Executive compensation packages have gotten more complicated over time. To take one recent prominent example, Tesla CEO Elon Musk was "paid" around $2.3 billion last year by one valuation method, while actually receiving $0 in guaranteed value.
Indeed, some CEO pay plans are so complicated that a powerful mathematical technique originally developed to understand the behavior of neutrons in an atom bomb explosion is the most effective way to estimate what they are actually worth.
Monte Carlo methods, named for the famous casino, are a class of mathematical techniques for evaluating the possible outcomes of a complicated process that includes some random element. The basic idea in a Monte Carlo problem is to use a computer to simulate the random process many times — often thousands or millions of repetitions — and compare the various outcomes of those simulations.
According to a retrospective article on the development of Monte Carlo methods in the journal Los Alamos Science, Stanislaw Ulam, one of the lead physicists working on the Manhattan Project to develop the first nuclear weapons, took inspiration from analyzing a solitaire card game.
While many card games lend themselves nicely to straightforward direct calculations — calculating the odds of drawing particular poker hands, for example, is a classic exercise in basic probability theory— Ulam realized that trying to directly calculate the probability of a particular solitaire game being winnable in a similar fashion would be difficult or impossible.
That's because drawing a poker hand is a straightforward one-step process of picking up five cards, while evaluating a solitaire game generally involves looking at what happens to an entire card deck over a large number of steps or turns.
Instead of trying to figure out some elaborate formula for understanding the solitaire game, Ulam realized he could instead just play out a large number of solitaire games and count how many games were winnable and how many weren't. If a big enough sample of games is taken, this will give a pretty good estimate of the probability in question, just from repeatedly running iterations of the game.
Neutrons and atom bombs
According to the Los Alamos Science article, Ulam and his Manhattan Project colleague John von Neumann observed that a similar procedure could be used to understand key properties of nuclear reactions. Neutrons behave in complicated ways in a nuclear reactor or atomic bomb, and that behavior has major implications for how powerful the reaction or explosion is.
To get a better understanding of the statistical behavior of neutrons in a nuclear explosion, Ulam and von Neumann used the early computers available to the Manhattan Project to simulate the random behavior of a large number of individual neutrons, averaging that behavior together to better understand the workings of the nuclear reaction. This was a crucial step in the development of nuclear weapons.
From nukes to CEO pay
In the years since the Manhattan Project, Monte Carlo simulation methods have become very common in many branches of science and finance. One of those applications is estimating the value of complex CEO pay packages. Like Ulam's solitaire games and neutron reactions, many modern executive compensation packages involve several variables interacting with each other to determine what a CEO eventually actually gets paid.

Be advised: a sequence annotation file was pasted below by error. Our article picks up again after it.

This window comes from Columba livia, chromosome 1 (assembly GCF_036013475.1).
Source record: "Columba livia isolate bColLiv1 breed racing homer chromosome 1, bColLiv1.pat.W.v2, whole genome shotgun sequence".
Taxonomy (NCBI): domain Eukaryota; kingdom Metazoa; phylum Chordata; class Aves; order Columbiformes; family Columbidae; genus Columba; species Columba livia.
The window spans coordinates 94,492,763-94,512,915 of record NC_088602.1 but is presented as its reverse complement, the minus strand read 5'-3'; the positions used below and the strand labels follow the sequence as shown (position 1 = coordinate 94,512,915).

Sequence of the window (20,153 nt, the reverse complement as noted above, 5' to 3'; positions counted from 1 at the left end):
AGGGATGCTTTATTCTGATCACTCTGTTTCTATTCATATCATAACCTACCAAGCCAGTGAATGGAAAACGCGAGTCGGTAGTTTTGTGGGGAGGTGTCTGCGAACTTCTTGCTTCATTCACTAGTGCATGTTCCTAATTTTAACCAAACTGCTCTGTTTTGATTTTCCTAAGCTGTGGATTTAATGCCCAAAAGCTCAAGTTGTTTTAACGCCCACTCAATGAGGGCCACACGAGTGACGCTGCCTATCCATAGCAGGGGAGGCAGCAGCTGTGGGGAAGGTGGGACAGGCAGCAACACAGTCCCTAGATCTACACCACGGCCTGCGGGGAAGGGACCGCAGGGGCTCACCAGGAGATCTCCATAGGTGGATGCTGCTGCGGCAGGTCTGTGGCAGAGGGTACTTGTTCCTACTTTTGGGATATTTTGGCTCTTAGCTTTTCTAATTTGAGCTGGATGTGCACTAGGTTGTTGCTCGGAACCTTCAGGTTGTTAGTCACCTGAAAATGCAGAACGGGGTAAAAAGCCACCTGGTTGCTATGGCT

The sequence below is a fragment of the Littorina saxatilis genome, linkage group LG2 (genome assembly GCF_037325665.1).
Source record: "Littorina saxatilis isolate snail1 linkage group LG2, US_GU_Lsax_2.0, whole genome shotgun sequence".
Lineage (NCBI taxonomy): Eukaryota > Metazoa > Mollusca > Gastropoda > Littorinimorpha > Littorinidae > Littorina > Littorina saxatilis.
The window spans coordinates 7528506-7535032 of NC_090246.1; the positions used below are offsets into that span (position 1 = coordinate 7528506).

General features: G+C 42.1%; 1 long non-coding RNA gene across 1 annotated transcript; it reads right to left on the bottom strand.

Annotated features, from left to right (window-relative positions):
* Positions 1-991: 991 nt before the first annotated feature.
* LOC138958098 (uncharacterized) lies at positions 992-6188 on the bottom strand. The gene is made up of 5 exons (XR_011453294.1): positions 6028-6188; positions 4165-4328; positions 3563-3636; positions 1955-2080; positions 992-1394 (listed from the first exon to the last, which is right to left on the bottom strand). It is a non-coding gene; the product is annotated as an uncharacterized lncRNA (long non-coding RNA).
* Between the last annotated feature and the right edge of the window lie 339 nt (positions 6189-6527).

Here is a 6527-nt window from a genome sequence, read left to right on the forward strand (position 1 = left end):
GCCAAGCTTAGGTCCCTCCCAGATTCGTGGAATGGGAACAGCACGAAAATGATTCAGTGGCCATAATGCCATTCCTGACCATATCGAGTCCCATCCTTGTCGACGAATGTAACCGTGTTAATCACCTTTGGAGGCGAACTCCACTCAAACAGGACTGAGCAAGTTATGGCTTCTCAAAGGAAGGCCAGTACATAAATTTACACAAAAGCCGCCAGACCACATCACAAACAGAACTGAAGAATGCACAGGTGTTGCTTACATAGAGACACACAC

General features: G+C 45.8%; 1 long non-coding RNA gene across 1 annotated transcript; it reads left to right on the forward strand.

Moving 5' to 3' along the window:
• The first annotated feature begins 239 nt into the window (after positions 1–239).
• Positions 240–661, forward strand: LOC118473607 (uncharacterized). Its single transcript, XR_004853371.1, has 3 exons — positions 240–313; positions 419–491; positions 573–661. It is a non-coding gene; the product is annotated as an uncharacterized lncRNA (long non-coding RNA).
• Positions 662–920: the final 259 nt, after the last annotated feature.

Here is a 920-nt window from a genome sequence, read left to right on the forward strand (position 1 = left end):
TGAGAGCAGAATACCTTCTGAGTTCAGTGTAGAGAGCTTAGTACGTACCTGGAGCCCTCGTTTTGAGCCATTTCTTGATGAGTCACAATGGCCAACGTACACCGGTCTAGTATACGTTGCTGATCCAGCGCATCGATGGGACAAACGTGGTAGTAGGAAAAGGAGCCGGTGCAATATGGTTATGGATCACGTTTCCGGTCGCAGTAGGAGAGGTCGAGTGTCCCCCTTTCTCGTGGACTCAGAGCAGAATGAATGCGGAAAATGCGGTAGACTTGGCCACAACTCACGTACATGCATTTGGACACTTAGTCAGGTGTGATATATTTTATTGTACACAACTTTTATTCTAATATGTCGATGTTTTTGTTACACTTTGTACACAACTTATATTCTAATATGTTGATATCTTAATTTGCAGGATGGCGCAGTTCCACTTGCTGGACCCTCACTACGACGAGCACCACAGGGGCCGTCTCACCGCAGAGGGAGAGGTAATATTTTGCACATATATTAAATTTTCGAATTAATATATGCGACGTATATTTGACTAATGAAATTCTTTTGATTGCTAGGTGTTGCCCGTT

In the last several years, it's become increasingly common for CEOs and other top executives at public corporations to have their compensation packages tied to various financial or market performance goals. A CEO might receive some number of shares or stock options based on the company's stock price or profitability on some given date during their tenure.
A recent prominent example is Tesla's 2018 compensation plan for CEO Elon Musk. Under that plan, Musk will receive an enormous grant of stock options in the company if and only if Tesla achieves some extremely ambitious revenue and stock price milestones. The first of the stock price milestones would require the company to more than double its market capitalization to a value of $100 billion. If Tesla hits none of those milestones, Musk receives no compensation under that plan.
As part of its policies on executive pay disclosure, the SEC requires corporations to publish estimates of the current market fair value of compensation packages. But since stock awards like Musk's are conditional on the future development of the company's stock price, that unknown factor needs to be considered.
The solution is to use a Monte Carlo simulation to see what the possible outcomes are for the compensation package. The basic process is laid out in a recent client note from the executive compensation consulting firm Exequity.
Instead of simulating solitaire games or neutrons in a nuclear reaction, the company's future stock price is simulated thousands of times, following a standard random model for how stock prices evolve over time, using data on the stock's historical performance.
For each of those simulated stock price trends, the CEO's net reward is calculated based on the terms of the conditional compensation package. If the CEO receives, say, 1,000 shares if the stock price is over $100 and 2,000 shares for a stock price of $150, each simulation where those thresholds are met is recorded, and the CEO's compensation is estimated based on the simulated stock price.
Finally, the average of all those future simulated rewards is calculated and discounted to reflect its present value, which gives an estimate for how much the CEO's compensation package is worth.
So, the Monte Carlo method — the basic idea of simulating some complex random process many times originally developed for the Manhattan Project — gives us a method for figuring out what CEO pay might actually be worth.